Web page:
Why the Army’s Health Readiness May Be Hinging on Climate Change

By path2positive

Last week, the Association of the U.S. Army held a “Hot Topics” forum on health readiness in Arlington, Virginia. Ironically, one of the "hot topics" discussed was climate change. A science advisor for the Army Public Health Center addressed the need for the army to prepare for climate change's impact on its troops. In doing so, he discussed ways in which it could affect their well-being, including concerns about  drought, violence, instability, rises in disease and mental health challenges. Because we never know just where our troops will wind up, the possibility for them to be exposed to the same conditions as the most vulnerable geographic populations always exists. In fact, we have to prepare for the worst. Health professionals will ultimately need to treat the symptoms that these members of the armed services experience. ecoAmerica has created Connecting on Climate: A Guide to Effective Climate Communication to begin the conversations about cause and effect regarding specific populations as they are impacted by climate change. In more ways than one, the Army is on the front lines.

Climate Change Creates Health Readiness Concern

Army News Service

By Gary Sheftick | September 24, 2015

Climate change might be the most significant threat facing the Army’s health readiness in the future, one Army science adviser said.

Dr. Steven Cersovsky spoke during the Association of the U.S. Army’s “Hot Topics” forum on health readiness in Arlington, Va., Sept. 22. He serves as science advisor for the Army Public Health Center (Provisional) at Aberdeen Proving Ground, Md.

“We must understand what is coming and how these changes will affect our Army,” Cersovsky said. “And we must begin adapting now.”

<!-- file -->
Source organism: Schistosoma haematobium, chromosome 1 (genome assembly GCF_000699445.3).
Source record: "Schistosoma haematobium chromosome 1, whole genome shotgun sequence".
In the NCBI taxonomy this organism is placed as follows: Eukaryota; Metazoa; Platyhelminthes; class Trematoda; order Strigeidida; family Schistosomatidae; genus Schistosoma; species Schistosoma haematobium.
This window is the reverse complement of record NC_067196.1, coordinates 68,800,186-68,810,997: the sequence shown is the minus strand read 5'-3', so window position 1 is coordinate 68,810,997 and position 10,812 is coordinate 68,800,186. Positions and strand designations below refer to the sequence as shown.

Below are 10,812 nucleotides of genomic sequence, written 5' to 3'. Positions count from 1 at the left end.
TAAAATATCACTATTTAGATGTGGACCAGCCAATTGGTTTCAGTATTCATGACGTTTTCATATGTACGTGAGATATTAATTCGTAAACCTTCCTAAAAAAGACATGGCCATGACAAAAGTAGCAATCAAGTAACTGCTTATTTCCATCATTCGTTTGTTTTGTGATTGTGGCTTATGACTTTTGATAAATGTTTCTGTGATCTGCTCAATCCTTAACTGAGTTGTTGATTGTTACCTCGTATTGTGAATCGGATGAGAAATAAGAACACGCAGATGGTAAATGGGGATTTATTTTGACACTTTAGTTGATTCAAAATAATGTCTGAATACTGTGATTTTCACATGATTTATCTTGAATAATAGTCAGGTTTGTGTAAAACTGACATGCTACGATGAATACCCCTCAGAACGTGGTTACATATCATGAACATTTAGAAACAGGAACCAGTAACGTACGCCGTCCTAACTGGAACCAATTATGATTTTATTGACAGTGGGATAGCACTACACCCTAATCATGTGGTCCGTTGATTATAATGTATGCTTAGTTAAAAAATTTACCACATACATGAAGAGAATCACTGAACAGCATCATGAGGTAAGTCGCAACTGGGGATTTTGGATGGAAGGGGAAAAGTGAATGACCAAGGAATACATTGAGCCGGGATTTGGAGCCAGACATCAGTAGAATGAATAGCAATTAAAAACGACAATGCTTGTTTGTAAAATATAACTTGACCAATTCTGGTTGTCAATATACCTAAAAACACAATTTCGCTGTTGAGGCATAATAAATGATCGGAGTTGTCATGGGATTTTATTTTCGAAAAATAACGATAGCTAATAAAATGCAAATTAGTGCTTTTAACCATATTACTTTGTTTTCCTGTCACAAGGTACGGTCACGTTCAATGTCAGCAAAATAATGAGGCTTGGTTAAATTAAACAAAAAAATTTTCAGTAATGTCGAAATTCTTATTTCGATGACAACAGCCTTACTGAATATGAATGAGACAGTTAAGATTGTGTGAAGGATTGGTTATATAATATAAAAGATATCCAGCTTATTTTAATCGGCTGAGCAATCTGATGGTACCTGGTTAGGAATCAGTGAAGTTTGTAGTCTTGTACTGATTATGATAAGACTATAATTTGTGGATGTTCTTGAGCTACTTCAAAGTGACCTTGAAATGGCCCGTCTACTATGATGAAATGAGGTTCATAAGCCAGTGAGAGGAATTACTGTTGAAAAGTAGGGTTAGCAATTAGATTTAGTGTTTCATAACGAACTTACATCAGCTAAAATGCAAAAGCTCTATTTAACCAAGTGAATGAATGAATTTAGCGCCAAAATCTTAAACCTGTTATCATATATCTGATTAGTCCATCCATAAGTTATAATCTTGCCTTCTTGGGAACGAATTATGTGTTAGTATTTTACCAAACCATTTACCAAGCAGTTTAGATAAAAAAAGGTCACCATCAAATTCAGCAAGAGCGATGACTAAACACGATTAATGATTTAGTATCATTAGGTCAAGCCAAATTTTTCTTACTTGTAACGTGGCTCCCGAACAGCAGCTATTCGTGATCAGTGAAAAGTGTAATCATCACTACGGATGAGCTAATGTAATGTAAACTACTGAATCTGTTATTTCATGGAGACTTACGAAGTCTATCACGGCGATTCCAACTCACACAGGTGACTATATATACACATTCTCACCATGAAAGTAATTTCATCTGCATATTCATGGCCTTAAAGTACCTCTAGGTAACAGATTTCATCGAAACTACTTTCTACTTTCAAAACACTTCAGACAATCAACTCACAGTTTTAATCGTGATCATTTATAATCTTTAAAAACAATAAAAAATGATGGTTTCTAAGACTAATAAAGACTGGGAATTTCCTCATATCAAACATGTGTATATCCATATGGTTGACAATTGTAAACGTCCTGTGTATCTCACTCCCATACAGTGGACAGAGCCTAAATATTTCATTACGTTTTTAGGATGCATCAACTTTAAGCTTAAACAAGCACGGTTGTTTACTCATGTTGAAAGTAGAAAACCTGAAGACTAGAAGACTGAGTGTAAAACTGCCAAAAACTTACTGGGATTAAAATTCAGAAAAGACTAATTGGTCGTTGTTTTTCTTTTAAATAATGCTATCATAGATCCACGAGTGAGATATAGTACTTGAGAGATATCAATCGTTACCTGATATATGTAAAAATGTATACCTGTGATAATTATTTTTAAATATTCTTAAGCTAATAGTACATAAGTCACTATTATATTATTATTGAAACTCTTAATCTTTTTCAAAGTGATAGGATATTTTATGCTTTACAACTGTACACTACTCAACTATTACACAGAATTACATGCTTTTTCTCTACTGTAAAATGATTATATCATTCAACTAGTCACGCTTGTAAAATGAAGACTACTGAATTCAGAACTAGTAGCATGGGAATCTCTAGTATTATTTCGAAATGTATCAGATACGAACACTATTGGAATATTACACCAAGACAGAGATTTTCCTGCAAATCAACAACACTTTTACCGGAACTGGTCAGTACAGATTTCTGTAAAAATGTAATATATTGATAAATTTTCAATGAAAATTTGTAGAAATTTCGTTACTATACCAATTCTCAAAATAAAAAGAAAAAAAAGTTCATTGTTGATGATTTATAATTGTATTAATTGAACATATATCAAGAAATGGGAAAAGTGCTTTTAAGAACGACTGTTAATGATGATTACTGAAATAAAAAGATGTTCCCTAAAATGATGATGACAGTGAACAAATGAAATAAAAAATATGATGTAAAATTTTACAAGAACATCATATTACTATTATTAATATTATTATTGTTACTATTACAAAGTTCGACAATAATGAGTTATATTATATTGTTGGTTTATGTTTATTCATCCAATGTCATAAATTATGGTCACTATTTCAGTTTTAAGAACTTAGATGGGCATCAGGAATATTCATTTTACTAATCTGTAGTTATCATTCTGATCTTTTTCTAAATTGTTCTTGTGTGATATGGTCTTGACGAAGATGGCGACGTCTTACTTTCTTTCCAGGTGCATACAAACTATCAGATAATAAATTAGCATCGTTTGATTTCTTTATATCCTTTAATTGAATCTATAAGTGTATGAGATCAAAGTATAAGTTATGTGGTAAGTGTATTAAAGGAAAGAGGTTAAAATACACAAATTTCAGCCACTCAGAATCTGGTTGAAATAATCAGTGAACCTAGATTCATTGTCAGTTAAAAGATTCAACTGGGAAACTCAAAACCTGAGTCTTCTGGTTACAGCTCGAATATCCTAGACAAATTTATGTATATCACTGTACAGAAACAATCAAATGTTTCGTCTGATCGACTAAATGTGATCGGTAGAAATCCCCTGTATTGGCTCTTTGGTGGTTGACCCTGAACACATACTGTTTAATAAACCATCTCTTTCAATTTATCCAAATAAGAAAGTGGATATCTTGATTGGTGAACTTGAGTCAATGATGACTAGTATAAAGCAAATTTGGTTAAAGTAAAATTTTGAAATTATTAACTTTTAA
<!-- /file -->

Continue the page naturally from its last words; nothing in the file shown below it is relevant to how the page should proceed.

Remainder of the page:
More heat-related injuries will be among the most obvious problems coming with global warming, Cersovsky said.

“I would also argue that we already have an unacceptably high level of heat injuries in our formations,” he said.

Operating safely in the extreme environments of the future will require engineering solutions, materiel and possibly pharmaceuticals, Cersovsky said.

Air quality will worsen with climate change, he said, including an increase in particulate matter such as dust and pollen, and the ozone layer may be affected. This will cause an increase in respiratory problems.

Read more



Stay connected and get updates from Climate for Health.


You May Also Like

November 25, 2020

In a recent opinion piece in Scientific American, Drs. Howard Frumkin and Richard J. Jackson make the case for creating a National Institute of Climate Change...

Read More

November 23, 2020

Since moving away from California eight years ago, I’ve longed to come back home. I spent the first 18 years of my life in the...

Read More

November 19, 2020

The Salish Sea spans through what is currently known as Washington State and British Columbia and is blessed with an abundance of resources that have...

Read More


Climate for Health is a program of ecoAmerica


© ecoAmerica 2006 – 2020 The contents of this website may be shared and used under a Creative Commons Attribution Non-Commercial No Derivatives 4.0 International License.